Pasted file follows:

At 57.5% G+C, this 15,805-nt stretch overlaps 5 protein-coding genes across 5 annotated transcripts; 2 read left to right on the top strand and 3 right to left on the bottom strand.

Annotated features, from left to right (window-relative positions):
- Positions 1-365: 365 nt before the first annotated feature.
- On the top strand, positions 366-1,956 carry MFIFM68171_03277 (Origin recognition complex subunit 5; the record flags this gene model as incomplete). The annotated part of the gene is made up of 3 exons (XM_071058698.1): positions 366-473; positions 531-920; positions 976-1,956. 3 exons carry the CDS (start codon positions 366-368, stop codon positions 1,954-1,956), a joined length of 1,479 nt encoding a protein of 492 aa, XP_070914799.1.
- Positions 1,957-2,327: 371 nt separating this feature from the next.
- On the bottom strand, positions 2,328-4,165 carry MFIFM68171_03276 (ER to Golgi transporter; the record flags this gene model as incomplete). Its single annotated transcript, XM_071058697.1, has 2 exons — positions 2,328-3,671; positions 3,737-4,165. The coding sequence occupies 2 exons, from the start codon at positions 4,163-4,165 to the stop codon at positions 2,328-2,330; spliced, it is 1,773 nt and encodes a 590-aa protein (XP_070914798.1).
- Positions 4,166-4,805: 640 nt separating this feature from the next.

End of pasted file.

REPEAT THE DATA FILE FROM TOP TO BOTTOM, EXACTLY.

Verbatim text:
At 57.5% G+C, this 15,805-nt stretch overlaps 5 protein-coding genes across 5 annotated transcripts; 2 read left to right on the top strand and 3 right to left on the bottom strand.

Annotated features, from left to right (window-relative positions):
- Positions 1-365: 365 nt before the first annotated feature.
- On the top strand, positions 366-1,956 carry MFIFM68171_03277 (Origin recognition complex subunit 5; the record flags this gene model as incomplete). The annotated part of the gene is made up of 3 exons (XM_071058698.1): positions 366-473; positions 531-920; positions 976-1,956. 3 exons carry the CDS (start codon positions 366-368, stop codon positions 1,954-1,956), a joined length of 1,479 nt encoding a protein of 492 aa, XP_070914799.1.
- Positions 1,957-2,327: 371 nt separating this feature from the next.
- On the bottom strand, positions 2,328-4,165 carry MFIFM68171_03276 (ER to Golgi transporter; the record flags this gene model as incomplete). Its single annotated transcript, XM_071058697.1, has 2 exons — positions 2,328-3,671; positions 3,737-4,165. The coding sequence occupies 2 exons, from the start codon at positions 4,163-4,165 to the stop codon at positions 2,328-2,330; spliced, it is 1,773 nt and encodes a 590-aa protein (XP_070914798.1).
- Positions 4,166-4,805: 640 nt separating this feature from the next.